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Dark Material on Mercury
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Dark Material on Mercury
Release Date: March 31, 2011
Topics: Craters with Dark Material, WAC



Date acquired: March 29, 2011
Image Mission Elapsed Time (MET): 209895047
Image ID: 65239
Instrument: Wide Angle Camera (WAC) of the Mercury Dual Imaging System (MDIS)
WAC filter: 7 (748 nanometers wavelength)
Center Latitude: 40.5
Center Longitude: 27.4 E
Resolution: 290 meters/pixel (0.18 miles/pixel)
Scale: This image is approximately 300 kilometers (190 miles) across

Of Interest: As the MESSENGER spacecraft moved northward during the first orbit for which images were acquired, the WAC captured this image. The bright rays from Hokusai can be seen extending across this image, but also clearly visible near the center of this image is a small patch of material that is considerably darker than the surrounding terrain. Other locations with dark material have been spotted across Mercury's surface, including the floor of Hemingway crater, as a halo surrounding Derain, as rays from Matabei, and near some craters in Caloris basin. What is this dark material? Likely it is due to a dark type of rock on Mercury's surface, but there is not currently enough information to identify the type of rock. However, with MESSENGER now in orbit, that situation will soon change, as MESSENGER's orbital science campaign will provide unprecedented chemical information about the rock types on Mercury's surface.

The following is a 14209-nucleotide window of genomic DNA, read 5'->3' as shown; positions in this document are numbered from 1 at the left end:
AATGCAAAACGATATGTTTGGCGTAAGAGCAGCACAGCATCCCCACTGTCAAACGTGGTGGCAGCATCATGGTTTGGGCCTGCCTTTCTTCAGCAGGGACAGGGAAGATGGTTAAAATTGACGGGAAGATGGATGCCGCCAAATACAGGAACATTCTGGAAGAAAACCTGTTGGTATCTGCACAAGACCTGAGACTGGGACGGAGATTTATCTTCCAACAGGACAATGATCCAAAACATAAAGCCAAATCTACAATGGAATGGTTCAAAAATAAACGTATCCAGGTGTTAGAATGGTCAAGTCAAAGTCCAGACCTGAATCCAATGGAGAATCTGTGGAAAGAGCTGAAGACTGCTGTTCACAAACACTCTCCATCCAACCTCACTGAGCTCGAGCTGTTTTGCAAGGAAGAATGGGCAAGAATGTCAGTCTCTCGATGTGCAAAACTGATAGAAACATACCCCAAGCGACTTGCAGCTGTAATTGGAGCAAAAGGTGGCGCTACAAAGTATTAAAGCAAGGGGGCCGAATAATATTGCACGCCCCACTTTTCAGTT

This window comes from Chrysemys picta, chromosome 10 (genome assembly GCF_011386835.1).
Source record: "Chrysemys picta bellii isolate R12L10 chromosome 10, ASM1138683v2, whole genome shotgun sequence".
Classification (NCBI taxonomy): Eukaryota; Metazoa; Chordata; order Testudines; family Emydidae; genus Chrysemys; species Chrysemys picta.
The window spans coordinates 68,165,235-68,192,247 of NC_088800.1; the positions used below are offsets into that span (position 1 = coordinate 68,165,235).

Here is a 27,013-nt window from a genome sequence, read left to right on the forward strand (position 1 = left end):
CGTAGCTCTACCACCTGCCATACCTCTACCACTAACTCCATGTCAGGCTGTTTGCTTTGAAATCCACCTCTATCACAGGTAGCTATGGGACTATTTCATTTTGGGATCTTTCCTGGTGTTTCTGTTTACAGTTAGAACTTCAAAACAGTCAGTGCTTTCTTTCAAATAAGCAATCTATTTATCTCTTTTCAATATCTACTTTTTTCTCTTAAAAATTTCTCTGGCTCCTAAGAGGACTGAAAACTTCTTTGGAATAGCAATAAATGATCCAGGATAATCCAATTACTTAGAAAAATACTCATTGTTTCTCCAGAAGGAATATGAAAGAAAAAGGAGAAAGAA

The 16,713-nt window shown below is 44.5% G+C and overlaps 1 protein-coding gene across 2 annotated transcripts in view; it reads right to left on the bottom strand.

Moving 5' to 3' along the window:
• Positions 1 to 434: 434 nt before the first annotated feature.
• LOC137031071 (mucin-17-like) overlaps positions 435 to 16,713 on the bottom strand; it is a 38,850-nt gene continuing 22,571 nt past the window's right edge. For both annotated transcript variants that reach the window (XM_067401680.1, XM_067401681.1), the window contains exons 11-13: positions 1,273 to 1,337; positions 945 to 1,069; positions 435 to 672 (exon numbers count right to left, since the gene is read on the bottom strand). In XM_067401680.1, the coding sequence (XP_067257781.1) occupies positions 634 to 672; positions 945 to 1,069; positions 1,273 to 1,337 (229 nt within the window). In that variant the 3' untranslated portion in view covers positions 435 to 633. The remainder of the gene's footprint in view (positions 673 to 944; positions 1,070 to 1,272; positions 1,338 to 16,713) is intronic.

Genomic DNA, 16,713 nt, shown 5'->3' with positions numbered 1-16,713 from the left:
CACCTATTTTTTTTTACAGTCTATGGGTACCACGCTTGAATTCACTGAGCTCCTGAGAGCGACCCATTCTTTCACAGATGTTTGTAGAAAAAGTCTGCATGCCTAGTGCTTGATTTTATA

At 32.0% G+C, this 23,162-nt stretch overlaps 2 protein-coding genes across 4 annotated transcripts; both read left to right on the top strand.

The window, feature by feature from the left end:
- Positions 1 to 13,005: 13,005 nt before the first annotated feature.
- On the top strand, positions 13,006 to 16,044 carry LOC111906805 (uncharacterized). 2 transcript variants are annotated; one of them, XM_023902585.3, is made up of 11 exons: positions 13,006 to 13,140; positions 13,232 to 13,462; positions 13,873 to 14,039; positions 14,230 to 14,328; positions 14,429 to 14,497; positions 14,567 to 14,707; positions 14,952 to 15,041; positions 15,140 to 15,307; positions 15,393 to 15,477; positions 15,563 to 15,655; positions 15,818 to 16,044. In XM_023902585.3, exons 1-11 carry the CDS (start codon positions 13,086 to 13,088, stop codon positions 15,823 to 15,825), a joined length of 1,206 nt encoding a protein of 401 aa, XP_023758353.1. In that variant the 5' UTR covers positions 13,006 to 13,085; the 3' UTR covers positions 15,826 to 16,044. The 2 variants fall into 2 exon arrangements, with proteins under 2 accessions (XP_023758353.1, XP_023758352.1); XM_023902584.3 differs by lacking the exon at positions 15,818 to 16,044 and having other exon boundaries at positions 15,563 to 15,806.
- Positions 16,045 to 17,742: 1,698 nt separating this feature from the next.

On March 17, 2011 (March 18, 2011, UTC), MESSENGER became the first spacecraft ever to orbit the planet Mercury. The mission is currently in its commissioning phase, during which spacecraft and instrument performance are verified through a series of specially designed checkout activities. In the course of the one-year primary mission, the spacecraft's seven scientific instruments and radio science investigation will unravel the history and evolution of the Solar System's innermost planet. Visit the Why Mercury? section of this website to learn more about the science questions that the MESSENGER mission has set out to answer.

Credit: NASA/Johns Hopkins University Applied Physics Laboratory/Carnegie Institution of Washington


For information regarding the use of MESSENGER images, see the image use policy.


   

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